OLED TVs when turned into standby have the ability to refresh all of their pixels, they do this automatically when you turn the TV into standby, be that 4h, 8h or whenever and it usually takes up to an hour. Most models recommend you turn the TV into standby in to 4h. If you can turn it off every 4h and let it perform its cycle as much as possible, it will help reduce the risk in the long term. Most OLEDs enter this refresh mode once you've turned the TV into standby immediately, but Sony TVs will wait some time after not using the TV, so if you have the TV on for long periods of time during the day it may only be able to refresh each time you turn it off at night rather than during the day.

On the topic of durability, newer OLED TVs sold in 2021 ranges such as the Sony A80J or A90J do have a new panel type that's said to be more durable, so if that's important, it may be another reason to wait to buy those models.

So in my own opinion, burn in is certainly not something you can just brush under the carpet and say it isn't an issue...I get where some people are coming from when they say it because to most people it isn't an issue, but I think its important to understand what causes it, and how it can happen so you are not one of the users who gets a problem later, without realising how it may happen first.

There are 3 tiers of OLEDs

Basic - All 2020 models, and most 2021 models.
Mid - TVs like the LG G1, Sony A80J and Panasonic JZ1500. These TVs come with the new type of panel.
High - TVs like the Sony A90J and Panasonic JZ2000. These TVs come with the new type of panel + a cooling backplate which helps the TV reach higher brightness. These TVs have better HDR picture quality since they can get brighter.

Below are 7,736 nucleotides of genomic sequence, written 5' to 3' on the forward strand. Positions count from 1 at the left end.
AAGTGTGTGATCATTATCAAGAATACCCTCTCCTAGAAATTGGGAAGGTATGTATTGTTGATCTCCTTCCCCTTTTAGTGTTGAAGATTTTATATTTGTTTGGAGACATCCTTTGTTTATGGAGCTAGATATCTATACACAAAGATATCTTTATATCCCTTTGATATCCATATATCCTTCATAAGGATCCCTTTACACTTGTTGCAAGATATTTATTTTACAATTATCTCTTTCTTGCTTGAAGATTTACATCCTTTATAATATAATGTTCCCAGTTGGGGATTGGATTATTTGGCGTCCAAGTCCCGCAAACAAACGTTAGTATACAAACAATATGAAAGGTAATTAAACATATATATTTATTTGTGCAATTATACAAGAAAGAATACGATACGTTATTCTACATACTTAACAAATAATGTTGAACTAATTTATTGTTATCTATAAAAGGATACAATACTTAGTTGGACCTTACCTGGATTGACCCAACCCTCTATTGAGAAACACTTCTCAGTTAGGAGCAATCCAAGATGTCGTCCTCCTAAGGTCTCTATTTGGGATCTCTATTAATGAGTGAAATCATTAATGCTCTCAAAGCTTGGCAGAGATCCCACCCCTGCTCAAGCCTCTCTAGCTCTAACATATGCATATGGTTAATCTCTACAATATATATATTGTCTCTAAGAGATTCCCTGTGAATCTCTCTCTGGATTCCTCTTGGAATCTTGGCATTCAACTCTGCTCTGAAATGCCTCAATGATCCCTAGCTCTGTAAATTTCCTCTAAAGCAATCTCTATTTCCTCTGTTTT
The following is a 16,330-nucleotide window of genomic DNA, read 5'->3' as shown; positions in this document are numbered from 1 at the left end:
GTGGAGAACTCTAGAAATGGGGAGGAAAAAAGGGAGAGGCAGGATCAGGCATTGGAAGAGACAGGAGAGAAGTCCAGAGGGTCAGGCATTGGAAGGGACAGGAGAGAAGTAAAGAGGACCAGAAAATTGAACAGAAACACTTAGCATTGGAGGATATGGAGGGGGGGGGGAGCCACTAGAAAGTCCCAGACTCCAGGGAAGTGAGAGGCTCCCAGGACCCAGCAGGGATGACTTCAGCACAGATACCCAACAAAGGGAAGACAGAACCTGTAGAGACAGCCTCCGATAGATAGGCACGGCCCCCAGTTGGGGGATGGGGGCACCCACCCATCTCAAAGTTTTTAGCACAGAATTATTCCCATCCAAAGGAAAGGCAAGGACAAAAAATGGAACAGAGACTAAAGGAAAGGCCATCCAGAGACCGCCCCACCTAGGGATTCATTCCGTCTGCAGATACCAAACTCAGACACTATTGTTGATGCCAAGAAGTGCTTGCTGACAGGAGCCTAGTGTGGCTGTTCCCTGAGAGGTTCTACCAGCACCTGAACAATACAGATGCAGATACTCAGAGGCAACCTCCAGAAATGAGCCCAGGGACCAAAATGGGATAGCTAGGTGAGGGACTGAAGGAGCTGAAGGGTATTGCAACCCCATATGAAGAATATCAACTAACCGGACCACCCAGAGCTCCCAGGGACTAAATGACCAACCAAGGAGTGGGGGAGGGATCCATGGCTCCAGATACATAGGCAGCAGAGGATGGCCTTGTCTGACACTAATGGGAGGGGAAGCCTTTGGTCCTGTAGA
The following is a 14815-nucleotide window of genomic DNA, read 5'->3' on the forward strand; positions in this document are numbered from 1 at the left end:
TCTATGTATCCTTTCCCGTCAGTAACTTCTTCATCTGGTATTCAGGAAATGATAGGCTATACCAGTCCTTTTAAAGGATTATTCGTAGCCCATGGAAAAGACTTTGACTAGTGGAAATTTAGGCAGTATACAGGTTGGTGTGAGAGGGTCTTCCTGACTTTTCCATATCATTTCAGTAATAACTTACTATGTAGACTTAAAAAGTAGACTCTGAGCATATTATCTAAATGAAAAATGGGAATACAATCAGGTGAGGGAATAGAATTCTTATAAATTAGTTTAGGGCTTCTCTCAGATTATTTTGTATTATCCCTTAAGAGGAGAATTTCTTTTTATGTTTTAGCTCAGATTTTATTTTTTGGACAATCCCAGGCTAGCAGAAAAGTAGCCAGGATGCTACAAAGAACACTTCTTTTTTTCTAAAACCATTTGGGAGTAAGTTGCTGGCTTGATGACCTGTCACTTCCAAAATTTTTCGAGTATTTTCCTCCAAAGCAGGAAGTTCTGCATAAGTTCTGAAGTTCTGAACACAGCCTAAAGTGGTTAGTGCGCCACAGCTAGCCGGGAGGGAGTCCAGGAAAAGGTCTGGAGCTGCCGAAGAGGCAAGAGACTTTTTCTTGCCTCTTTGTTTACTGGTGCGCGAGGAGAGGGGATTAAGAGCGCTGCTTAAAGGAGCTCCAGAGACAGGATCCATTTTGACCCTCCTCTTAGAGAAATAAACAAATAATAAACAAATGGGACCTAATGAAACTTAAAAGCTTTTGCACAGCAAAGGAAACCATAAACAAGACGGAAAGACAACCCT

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Standard Member
Dodgexander thank you , I do realise some models are new releases and would be prepared to wait until they drop in price towards the end of the year . My slight reluctance over LCD tv's comes from when I bought my Plasma and remember negativity around the technology but cannot remember what the issues were . I would like to buy the best tv and Oled picture quality being spoken about in droves on here ,however if as you say I will need to switch the tv off for long periods after four hours or more of watching then it is not for me at all . I also do recognise that perhaps I have been spoilt with the longevity of my current tv but would expect 10 years out of any new tv .
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Active Member
“Anxiety is a thin stream of fear trickling through the mind. If encouraged, it cuts a channel into which all other thoughts are drained.”
—Arthur Somers Roche

Most people come to their conclusion about the severity of OLED Burn In based on these factors.

  1. Testing done by on 2017 OLED TVs,
  2. The dialog that was started in 2015 and continues until this day about "experts" either saying it is a problem or that it isn't a problem.
  3. Reports' of 2017 and older TVs experiencing burn in? Almost all of the reports of burn in are on 2017 and older TVs.
  4. Personally experienced burn in on a 2017 or older OLED
  5. Various conspiracy theories. LG doesn’t provide a 10 year OLED Burn In warranty because they know OLED BURN IN is a real problem. The manufacturers, retailers, and professional reviewers are working together to mislead the public, otherwise they would report how widespread OLED burn in is.
  6. The lack of reports of 2018 and newer OLEDs experiencing burn. This includes all manufactures of OLED TVs. All of the manufacturers use OLED supplied panels.
  7. Burn in on 2018 and newer OLED TVs hasn’t happened yet, no one knoweth the hour or the day, but Armageddon is coming.
  8. Assumption that the manufacturing quality improved to a six sigma level. No more panel lottery. This is based on the fact that LG has reported to that they had manufacturing quality issues in 2017 and the reports of burn in became practically non existent in 2018.